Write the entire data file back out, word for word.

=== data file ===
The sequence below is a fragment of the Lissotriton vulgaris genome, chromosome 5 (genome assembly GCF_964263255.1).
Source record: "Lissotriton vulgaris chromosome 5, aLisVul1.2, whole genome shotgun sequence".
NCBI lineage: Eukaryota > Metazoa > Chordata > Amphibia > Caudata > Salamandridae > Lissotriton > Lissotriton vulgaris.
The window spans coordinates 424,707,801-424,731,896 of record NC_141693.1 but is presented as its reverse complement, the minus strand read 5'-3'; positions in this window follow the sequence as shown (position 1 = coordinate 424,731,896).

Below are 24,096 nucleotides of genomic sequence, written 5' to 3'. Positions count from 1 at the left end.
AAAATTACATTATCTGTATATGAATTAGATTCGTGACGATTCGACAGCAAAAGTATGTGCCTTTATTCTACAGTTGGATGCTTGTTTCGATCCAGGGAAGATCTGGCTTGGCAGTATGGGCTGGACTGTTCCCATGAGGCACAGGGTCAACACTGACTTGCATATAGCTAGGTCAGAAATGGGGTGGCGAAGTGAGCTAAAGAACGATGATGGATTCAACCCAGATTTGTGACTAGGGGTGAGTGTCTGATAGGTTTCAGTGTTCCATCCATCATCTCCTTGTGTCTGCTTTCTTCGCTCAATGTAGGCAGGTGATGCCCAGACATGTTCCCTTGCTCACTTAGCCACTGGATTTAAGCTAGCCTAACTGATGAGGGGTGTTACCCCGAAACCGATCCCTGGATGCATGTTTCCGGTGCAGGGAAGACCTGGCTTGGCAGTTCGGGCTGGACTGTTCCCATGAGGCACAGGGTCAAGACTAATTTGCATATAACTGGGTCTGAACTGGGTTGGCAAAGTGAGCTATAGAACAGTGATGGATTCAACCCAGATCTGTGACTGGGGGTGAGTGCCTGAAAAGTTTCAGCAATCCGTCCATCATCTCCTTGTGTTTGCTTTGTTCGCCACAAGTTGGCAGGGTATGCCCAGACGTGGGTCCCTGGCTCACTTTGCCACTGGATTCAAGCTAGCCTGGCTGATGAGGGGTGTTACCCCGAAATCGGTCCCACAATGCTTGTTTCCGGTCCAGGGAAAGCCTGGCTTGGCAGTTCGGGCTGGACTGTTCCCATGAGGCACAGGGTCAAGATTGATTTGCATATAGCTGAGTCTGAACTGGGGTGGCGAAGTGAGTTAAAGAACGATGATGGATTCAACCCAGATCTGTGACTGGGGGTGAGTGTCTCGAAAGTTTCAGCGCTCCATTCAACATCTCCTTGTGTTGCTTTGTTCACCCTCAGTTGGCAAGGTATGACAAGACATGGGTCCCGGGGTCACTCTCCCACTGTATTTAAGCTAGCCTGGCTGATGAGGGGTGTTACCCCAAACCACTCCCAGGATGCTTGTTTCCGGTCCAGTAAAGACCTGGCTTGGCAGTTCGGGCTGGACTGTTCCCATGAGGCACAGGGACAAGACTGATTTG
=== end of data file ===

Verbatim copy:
The sequence below is a fragment of the Lissotriton vulgaris genome, chromosome 5 (genome assembly GCF_964263255.1).
Source record: "Lissotriton vulgaris chromosome 5, aLisVul1.2, whole genome shotgun sequence".
NCBI lineage: Eukaryota > Metazoa > Chordata > Amphibia > Caudata > Salamandridae > Lissotriton > Lissotriton vulgaris.
The window spans coordinates 424,707,801-424,731,896 of record NC_141693.1 but is presented as its reverse complement, the minus strand read 5'-3'; positions in this window follow the sequence as shown (position 1 = coordinate 424,731,896).

Below are 24,096 nucleotides of genomic sequence, written 5' to 3'. Positions count from 1 at the left end.
AAAATTACATTATCTGTATATGAATTAGATTCGTGACGATTCGACAGCAAAAGTATGTGCCTTTATTCTACAGTTGGATGCTTGTTTCGATCCAGGGAAGATCTGGCTTGGCAGTATGGGCTGGACTGTTCCCATGAGGCACAGGGTCAACACTGACTTGCATATAGCTAGGTCAGAAATGGGGTGGCGAAGTGAGCTAAAGAACGATGATGGATTCAACCCAGATTTGTGACTAGGGGTGAGTGTCTGATAGGTTTCAGTGTTCCATCCATCATCTCCTTGTGTCTGCTTTCTTCGCTCAATGTAGGCAGGTGATGCCCAGACATGTTCCCTTGCTCACTTAGCCACTGGATTTAAGCTAGCCTAACTGATGAGGGGTGTTACCCCGAAACCGATCCCTGGATGCATGTTTCCGGTGCAGGGAAGACCTGGCTTGGCAGTTCGGGCTGGACTGTTCCCATGAGGCACAGGGTCAAGACTAATTTGCATATAACTGGGTCTGAACTGGGTTGGCAAAGTGAGCTATAGAACAGTGATGGATTCAACCCAGATCTGTGACTGGGGGTGAGTGCCTGAAAAGTTTCAGCAATCCGTCCATCATCTCCTTGTGTTTGCTTTGTTCGCCACAAGTTGGCAGGGTATGCCCAGACGTGGGTCCCTGGCTCACTTTGCCACTGGATTCAAGCTAGCCTGGCTGATGAGGGGTGTTACCCCGAAATCGGTCCCACAATGCTTGTTTCCGGTCCAGGGAAAGCCTGGCTTGGCAGTTCGGGCTGGACTGTTCCCATGAGGCACAGGGTCAAGATTGATTTGCATATAGCTGAGTCTGAACTGGGGTGGCGAAGTGAGTTAAAGAACGATGATGGATTCAACCCAGATCTGTGACTGGGGGTGAGTGTCTCGAAAGTTTCAGCGCTCCATTCAACATCTCCTTGTGTTGCTTTGTTCACCCTCAGTTGGCAAGGTATGACAAGACATGGGTCCCGGGGTCACTCTCCCACTGTATTTAAGCTAGCCTGGCTGATGAGGGGTGTTACCCCAAACCACTCCCAGGATGCTTGTTTCCGGTCCAGTAAAGACCTGGCTTGGCAGTTCGGGCTGGACTGTTCCCATGAGGCACAGGGACAAGACTGATTTG